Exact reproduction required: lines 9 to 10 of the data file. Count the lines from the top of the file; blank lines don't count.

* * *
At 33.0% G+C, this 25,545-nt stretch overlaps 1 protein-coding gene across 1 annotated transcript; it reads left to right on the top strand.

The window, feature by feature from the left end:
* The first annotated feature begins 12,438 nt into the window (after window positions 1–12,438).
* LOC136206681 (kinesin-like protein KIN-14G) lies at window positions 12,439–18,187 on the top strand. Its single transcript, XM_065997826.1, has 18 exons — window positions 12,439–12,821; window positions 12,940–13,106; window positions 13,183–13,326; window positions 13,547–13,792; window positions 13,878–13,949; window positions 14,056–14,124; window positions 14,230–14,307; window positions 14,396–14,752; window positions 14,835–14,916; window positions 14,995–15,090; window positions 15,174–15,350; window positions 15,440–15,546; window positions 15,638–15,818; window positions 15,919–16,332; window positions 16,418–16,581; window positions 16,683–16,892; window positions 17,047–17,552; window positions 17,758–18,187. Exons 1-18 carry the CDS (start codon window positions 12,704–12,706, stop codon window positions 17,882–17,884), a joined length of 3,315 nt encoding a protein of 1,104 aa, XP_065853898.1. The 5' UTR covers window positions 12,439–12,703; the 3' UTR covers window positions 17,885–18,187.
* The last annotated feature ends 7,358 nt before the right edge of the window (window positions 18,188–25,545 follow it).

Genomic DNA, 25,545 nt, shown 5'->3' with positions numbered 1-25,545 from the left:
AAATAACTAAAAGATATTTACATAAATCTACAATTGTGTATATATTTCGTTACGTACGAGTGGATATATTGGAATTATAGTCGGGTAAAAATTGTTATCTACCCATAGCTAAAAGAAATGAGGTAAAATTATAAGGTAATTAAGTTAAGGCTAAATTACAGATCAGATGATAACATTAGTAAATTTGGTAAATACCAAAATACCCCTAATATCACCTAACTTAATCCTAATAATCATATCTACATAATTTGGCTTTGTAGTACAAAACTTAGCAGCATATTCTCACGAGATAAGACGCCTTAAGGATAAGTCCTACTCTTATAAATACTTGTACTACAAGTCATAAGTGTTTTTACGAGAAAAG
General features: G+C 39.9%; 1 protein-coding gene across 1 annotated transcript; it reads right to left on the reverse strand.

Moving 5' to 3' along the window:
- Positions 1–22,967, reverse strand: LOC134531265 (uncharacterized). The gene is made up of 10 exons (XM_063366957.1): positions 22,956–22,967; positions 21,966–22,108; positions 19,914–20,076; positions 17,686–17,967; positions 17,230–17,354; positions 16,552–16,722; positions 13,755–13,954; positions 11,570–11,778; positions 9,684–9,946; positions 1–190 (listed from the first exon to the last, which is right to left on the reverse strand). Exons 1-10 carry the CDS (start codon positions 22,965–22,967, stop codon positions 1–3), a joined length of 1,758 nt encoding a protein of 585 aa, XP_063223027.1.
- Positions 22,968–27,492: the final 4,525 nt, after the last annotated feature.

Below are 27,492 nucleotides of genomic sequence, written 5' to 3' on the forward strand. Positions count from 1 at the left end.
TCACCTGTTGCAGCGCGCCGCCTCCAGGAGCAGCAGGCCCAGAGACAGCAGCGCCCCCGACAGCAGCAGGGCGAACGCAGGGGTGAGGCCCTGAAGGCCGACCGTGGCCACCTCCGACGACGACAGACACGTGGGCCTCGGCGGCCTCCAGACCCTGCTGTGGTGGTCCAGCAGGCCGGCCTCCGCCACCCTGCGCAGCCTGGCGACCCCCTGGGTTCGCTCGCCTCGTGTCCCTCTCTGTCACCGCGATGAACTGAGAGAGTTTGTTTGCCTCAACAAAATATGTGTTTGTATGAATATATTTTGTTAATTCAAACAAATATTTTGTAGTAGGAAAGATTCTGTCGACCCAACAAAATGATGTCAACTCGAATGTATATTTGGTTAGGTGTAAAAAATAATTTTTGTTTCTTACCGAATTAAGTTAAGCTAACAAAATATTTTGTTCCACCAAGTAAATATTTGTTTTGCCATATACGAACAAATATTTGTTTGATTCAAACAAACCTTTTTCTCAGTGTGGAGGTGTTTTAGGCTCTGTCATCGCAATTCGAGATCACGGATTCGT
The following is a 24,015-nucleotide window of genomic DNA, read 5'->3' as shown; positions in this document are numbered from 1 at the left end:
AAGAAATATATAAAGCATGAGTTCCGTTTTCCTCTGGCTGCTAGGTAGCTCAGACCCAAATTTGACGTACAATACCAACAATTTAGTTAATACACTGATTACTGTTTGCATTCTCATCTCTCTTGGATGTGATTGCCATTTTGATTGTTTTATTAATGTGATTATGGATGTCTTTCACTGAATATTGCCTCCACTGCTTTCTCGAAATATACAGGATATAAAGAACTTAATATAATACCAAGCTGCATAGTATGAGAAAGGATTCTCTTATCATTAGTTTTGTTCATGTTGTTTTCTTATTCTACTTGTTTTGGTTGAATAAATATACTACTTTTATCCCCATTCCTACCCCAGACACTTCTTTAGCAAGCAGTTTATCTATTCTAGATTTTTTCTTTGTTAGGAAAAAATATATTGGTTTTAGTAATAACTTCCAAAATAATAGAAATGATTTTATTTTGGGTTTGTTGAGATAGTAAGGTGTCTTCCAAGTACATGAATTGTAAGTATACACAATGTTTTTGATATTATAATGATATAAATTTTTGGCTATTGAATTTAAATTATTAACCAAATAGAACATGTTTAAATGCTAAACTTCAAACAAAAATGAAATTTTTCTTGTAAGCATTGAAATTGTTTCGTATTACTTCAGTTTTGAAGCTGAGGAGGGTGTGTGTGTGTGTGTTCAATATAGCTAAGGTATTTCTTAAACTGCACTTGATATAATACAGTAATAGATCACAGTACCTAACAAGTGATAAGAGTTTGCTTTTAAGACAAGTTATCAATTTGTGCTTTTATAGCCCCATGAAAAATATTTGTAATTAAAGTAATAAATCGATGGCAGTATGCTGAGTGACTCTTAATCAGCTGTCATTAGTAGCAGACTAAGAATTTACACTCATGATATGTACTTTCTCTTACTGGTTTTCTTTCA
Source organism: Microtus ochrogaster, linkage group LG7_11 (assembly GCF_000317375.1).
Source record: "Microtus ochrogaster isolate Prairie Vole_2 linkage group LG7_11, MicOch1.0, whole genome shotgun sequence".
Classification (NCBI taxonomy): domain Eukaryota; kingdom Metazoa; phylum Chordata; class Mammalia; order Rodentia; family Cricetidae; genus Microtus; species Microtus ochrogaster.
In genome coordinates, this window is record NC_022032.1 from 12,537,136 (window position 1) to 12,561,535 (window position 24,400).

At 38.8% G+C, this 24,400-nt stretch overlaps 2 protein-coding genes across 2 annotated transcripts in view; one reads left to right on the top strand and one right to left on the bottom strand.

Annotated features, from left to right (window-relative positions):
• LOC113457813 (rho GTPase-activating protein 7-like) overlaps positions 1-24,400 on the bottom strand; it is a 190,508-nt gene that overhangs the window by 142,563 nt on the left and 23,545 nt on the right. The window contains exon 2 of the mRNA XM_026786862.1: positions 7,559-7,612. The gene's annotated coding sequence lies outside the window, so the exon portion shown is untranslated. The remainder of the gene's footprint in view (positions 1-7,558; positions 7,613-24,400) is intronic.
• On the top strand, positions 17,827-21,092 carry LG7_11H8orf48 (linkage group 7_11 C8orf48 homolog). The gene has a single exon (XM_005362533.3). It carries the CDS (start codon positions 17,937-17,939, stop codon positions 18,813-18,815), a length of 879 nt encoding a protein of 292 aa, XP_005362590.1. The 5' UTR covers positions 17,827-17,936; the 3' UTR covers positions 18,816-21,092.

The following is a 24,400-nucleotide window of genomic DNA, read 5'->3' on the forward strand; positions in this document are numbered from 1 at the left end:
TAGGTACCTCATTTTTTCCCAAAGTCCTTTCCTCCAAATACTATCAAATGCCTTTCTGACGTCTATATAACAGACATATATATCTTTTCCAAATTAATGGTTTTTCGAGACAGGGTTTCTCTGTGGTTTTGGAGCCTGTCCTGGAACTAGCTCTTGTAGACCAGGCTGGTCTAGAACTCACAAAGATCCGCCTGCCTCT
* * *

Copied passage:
Moving 5' to 3' along the window:
- Positions 1–22,967, reverse strand: LOC134531265 (uncharacterized). The gene is made up of 10 exons (XM_063366957.1): positions 22,956–22,967; positions 21,966–22,108; positions 19,914–20,076; positions 17,686–17,967; positions 17,230–17,354; positions 16,552–16,722; positions 13,755–13,954; positions 11,570–11,778; positions 9,684–9,946; positions 1–190 (listed from the first exon to the last, which is right to left on the reverse strand). Exons 1-10 carry the CDS (start codon positions 22,965–22,967, stop codon positions 1–3), a joined length of 1,758 nt encoding a protein of 585 aa, XP_063223027.1.